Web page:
The eager students and their projects are all over campus – some with posters, some with models, and some with prototypes.
“This system works in conjunction with your air conditioning system,” Idan Admon, a student in electrical engineering, told The Media Line enthusiastically as the vents of an air conditioner followed him as he moved. “How many times have you left the air conditioner on and left the room? This system identifies when someone comes into the room and starts the air conditioning. It follows the person as he moves around the room, and as soon as he leaves, the system turns itself off.”
If you get cold, he says, just raise your hand and the system will turn itself off. It also remembers your preferences from the last time you visited.
Admon said he and his partner worked on the idea, his graduation project at Ben Gurion University, for a year. During the Innovation Day, where students display their projects, he has had several investors who are interested in helping him begin a start-up.
“I’m open to all ideas,” he said with a smile, saying that the system shouldn’t cost more than $100 to buy. “And think how much money you’ll save!”
There were more than 500 projects on display here, the creative results of graduating students in engineering and computer science. Most of the students are in their mid-20’s, having started college only after finishing their three year compulsory army service at the age of 18.
Sharona Farkash, also an electrical engineering student, has come up with a project using light to detect breast cancer.
“It’s at the range of the visible light and the infrared which is the non-harmful radiation so that’s the benefit,” Farkash told The Media Line. “We tried to show that it is possible using our suggested model to use this method to detect a tumor inside the breast.”
Also at Innovation Day were representatives from international companies as well as the Israeli venture capital fund, Jerusalem Venture Partners (JVP).
“It’s always an interesting challenge to take an academic project and to turn it into a profitable thriving business opportunity,” Gadi Tirosh, a managing partner of JVP told The Media Line. “That’s something we did in JVP for many years. Many of the companies that we’ve created are based on strong technology that came from Israeli universities, or the defense market. Over the years, we grew those companies to be significant, and we sold them for hundreds of millions of dollars.”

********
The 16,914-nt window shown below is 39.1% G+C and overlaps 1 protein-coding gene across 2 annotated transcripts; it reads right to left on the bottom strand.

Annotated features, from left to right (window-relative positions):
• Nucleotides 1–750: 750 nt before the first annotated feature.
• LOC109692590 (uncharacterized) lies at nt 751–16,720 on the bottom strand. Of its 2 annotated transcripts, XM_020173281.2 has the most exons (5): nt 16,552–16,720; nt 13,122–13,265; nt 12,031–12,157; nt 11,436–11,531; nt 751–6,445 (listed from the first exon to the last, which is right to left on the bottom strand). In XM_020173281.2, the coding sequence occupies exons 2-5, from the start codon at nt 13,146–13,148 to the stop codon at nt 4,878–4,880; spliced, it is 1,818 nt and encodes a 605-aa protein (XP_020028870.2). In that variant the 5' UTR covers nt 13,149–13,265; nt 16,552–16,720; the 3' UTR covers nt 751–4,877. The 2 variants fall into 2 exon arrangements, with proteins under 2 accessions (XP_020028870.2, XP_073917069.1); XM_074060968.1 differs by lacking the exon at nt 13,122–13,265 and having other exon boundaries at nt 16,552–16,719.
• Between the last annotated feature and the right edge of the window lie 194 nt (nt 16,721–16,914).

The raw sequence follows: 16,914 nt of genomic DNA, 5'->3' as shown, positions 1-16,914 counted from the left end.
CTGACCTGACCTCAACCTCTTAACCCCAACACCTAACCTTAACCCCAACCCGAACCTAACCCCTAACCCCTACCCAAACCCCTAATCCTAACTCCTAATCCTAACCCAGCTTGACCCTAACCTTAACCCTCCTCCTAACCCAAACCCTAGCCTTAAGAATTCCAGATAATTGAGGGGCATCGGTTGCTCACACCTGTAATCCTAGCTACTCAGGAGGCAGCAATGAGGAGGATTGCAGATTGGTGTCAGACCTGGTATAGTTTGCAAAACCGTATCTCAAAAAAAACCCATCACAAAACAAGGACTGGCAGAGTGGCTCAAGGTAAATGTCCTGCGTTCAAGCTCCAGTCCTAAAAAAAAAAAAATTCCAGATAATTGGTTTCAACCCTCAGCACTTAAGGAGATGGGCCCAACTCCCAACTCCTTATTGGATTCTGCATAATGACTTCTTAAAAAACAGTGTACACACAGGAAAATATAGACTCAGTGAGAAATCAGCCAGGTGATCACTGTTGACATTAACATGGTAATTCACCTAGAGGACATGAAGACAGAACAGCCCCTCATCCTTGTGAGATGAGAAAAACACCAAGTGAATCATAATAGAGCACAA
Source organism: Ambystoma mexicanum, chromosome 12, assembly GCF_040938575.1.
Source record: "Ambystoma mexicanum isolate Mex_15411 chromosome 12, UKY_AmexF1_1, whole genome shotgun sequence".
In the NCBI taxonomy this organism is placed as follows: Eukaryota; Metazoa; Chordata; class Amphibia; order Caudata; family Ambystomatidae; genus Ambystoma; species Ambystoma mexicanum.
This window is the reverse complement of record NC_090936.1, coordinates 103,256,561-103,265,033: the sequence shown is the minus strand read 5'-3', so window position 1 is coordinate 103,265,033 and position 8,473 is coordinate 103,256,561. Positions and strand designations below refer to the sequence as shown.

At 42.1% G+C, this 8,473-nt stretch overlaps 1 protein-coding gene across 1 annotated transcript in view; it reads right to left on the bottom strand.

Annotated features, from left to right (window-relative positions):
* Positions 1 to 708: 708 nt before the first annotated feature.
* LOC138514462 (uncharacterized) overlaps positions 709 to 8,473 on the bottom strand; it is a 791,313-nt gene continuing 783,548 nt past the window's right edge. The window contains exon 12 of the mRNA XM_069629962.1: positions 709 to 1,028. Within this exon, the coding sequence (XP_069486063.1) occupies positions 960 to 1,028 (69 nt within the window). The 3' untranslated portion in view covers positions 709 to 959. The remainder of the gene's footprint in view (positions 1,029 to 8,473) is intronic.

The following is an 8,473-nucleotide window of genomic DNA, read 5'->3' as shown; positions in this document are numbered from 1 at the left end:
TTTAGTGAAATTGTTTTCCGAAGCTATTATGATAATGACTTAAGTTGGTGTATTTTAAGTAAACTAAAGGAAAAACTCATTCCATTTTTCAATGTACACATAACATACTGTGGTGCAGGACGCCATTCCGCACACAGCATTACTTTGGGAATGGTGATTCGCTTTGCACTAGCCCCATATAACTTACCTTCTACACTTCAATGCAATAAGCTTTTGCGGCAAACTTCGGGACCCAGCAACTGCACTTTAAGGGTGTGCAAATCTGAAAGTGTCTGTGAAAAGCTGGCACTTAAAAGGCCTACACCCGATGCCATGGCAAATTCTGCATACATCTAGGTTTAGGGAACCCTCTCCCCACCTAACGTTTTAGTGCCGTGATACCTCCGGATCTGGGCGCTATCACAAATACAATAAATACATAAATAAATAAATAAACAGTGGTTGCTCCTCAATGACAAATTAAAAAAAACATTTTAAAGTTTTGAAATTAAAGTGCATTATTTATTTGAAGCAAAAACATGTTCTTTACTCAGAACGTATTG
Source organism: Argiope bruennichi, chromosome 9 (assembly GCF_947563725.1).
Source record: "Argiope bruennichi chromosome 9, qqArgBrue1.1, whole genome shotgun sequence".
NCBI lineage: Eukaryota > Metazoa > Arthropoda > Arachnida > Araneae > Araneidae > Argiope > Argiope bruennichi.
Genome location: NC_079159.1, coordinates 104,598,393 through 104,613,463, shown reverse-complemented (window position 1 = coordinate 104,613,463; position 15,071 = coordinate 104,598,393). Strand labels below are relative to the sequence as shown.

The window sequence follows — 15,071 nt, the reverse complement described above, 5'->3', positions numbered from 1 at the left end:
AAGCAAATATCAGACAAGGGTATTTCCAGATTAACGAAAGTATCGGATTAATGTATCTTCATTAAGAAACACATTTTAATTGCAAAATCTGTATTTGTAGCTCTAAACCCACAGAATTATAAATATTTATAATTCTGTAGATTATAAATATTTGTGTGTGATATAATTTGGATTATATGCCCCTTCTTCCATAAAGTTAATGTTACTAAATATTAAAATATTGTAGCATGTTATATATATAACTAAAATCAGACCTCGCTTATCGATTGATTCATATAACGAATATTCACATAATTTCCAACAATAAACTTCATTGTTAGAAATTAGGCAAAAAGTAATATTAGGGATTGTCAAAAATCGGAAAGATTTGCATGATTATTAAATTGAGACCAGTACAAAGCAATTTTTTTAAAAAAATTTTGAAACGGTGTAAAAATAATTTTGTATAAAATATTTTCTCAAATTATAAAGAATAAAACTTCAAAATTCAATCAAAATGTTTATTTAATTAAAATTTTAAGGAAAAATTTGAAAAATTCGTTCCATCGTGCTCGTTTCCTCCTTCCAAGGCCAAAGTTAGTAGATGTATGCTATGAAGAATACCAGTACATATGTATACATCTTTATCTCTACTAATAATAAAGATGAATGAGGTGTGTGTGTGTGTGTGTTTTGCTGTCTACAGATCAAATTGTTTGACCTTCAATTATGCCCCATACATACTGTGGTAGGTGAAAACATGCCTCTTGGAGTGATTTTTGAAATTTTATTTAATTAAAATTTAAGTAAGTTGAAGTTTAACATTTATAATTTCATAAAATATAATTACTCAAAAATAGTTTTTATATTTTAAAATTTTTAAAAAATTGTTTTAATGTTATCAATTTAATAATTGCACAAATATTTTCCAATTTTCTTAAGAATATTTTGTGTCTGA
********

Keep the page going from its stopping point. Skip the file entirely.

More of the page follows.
The southern city of Beersheva, the “capital of the Negev desert,” is shaping up to be the next high-tech center in Israel. A new high-tech park includes large firms such as IBM, Microsoft and Deutche Telekon. Several Israeli army bases are soon making the move to the south as well, including the large Intelligence Unit 8200.
Yet of the hundreds of ideas presented at this Innovation Day, most will never make it to market.
“Many of these great ideas don’t tend to see the light of day,” Rick Kaplan, the General Manager of IBM in Israel told The Media Line. “I think it has to do with people’s ability to build management systems around their good ideas. It’s also important to get the right mentors early on to help them build the right business plan going forward.”
IBM, along with Microsoft and other large international companies have built “accelerators” -- programs to teach entrepreneurial skills and help start-ups get off the ground.
“We are now opening a new accelerator class,” Amir Pinhasi, a principal at Microsoft Ventures told The Media Line. “We start with customer development, go to product development and in the last third it’s pitching and financing strategy. We’re now looking for projects in the field of cyber-security.”
More than 200 teams have already completed the four-month program, and 85 percent of them received outside funding for an average of $1.2 million. According to the research firm IVC, between 2003 and 2012, 772 start-ups were acquired for $41.6 billion. In 2013, Google bought the Israeli navigation app Waze for more than $1 billion.
Back at Ben Gurion University, the students say they’d be happy with much less than that. As they enthusiastically describe their projects, each of them hopes that in just a few years, their project will become commercial – and successful.
Article written by Linda Gradstein.Reprinted with permission from The Media Line.